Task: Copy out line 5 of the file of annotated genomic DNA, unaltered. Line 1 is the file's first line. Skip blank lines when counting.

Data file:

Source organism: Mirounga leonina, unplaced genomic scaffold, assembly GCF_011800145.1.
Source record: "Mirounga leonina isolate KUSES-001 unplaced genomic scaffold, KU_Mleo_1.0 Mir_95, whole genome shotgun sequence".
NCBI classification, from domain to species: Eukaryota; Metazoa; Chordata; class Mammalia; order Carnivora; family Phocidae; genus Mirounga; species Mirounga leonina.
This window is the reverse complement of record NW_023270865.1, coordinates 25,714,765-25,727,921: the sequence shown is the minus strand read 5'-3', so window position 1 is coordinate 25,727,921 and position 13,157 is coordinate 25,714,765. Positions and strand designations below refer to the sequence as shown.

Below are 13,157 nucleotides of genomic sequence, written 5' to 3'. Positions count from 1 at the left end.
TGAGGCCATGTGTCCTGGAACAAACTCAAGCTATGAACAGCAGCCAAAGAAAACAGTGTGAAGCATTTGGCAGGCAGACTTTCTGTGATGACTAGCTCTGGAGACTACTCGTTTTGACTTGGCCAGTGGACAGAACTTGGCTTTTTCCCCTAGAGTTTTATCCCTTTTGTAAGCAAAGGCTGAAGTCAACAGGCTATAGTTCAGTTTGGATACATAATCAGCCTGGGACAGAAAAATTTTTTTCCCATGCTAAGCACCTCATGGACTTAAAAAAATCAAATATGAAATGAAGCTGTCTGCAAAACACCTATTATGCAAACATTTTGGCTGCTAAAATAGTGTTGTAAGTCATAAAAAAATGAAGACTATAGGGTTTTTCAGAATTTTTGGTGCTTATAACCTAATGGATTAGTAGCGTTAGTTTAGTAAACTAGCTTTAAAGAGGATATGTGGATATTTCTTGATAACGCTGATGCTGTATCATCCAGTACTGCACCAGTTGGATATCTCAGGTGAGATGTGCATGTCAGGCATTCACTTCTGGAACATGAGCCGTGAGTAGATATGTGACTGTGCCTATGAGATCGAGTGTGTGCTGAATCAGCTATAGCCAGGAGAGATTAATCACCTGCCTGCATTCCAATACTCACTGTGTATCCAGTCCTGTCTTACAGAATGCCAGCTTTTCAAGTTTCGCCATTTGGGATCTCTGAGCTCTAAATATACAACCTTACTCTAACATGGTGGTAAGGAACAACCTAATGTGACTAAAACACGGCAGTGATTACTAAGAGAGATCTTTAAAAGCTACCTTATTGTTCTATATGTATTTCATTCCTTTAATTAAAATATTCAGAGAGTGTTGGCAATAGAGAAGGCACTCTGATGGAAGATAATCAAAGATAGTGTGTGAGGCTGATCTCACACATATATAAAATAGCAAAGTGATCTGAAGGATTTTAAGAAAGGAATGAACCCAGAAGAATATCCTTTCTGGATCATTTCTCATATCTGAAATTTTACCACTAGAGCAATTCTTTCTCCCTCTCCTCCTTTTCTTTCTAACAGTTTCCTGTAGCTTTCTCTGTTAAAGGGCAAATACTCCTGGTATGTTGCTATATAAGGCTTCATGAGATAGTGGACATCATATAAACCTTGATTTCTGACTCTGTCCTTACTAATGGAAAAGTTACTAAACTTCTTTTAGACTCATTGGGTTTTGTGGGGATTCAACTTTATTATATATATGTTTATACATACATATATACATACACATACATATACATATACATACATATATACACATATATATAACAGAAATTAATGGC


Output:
Below are 13,157 nucleotides of genomic sequence, written 5' to 3'. Positions count from 1 at the left end.